In Which We Conclude That the Editor of the Economist, John Micklethwait, Has No Contact with Reality Whatsoever...
Politics in America: What's gone wrong in Washington? | The Economist: If, instead of handing over health care to his party’s left wing, he had lived up to his promise to be a bipartisan president and courted conservatives by offering, say, reform of the tort system, he might have got health care through...
Matthew Yglesias: Economist: If Only Obama Had Done Things He’s Actually Done, Things Might Be Different: Man, if only Obama had offered tort reform in exchange for GOP votes! How come he didn’t think of that? The answer, of course, is that he did:
So, right there in the Cabinet Room, the President put a proposal on the table, according to two people who were present. Obama said he was willing to curb malpractice awards, a move long sought by the Republicans and certain to bring strong opposition from the trial lawyers who fund the Democratic Party. What, he wanted to know, did the Republicans have to offer in return? Nothing, it turned out. Republicans were unprepared to make any concessions, if they had any to make.
Given that Republicans weren’t willing to offer any concessions on any issues in exchange for concessions on tort reform, I don’t think it should be surprising that the final package contains only modest tort reforms.... Meanwhile, [John Micklethwaite's] view that Obama’s new pro-nuclear tilt is going to produce Republican support for a climate bill is almost laughable.... Last, if you want to say that in your view the Senate’s health care bill is too left-wing then of course that’s your prerogative. But the notion that it reflects the “left-wing” approach to health care couldn’t possibly withstand contact with a single person who holds actual left-wing views on health care. The left-wing view on health care is that we should take America’s successful single-payer health care program for senior citizens, Medicare, and open it up to all Americans. Most left-wing people are willing to accept a more modest reform than that and have coalesced around the idea of a level playing-field public option.... This same—brief!—article also contains a discussion of gerrymandering’s influence on political polarization that’s untouched by actual research into the question.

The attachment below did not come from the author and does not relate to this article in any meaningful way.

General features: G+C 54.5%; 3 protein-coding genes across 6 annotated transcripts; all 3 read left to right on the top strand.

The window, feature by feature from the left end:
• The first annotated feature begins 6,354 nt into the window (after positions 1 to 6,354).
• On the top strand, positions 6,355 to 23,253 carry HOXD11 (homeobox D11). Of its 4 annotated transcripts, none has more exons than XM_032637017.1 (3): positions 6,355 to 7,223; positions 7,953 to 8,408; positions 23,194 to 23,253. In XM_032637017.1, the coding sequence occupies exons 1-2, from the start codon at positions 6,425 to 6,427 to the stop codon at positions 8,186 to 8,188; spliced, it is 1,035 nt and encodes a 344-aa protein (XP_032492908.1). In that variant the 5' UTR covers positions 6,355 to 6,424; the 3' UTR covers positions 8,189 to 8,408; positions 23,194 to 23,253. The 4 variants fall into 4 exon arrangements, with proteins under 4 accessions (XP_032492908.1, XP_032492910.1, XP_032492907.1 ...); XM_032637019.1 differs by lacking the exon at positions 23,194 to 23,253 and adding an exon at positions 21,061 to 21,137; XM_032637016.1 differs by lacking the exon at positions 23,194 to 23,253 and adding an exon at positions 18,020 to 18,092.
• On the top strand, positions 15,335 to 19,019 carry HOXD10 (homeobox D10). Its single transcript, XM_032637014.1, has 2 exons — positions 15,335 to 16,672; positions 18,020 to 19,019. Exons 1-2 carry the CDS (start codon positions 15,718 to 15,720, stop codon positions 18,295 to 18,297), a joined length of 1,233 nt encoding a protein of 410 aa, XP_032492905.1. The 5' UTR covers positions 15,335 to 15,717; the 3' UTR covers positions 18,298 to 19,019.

Delusions of Bipartisanship: the commentariat seems to be full of people who know, just know, that Obama isn’t getting Republican cooperation because he’s in the thrall of left-wingers — and just make stuff up to bolster their case. The truth, which is obvious from every day’s news, is that there is nothing, nothing at all, that Obama could offer — other than switching parties — that would get him any GOP cooperation...
We have now seen this at least three times: on health care, on climate change, and most recently on financial regulation, the word has come down from the Republican Central Committee that moderate Republicans are allowed to "cooperate" with Obama as long as it leads to delay--but that once the time comes for action, then they must go into complete and total opposition. And so far every single one of them has toed the line.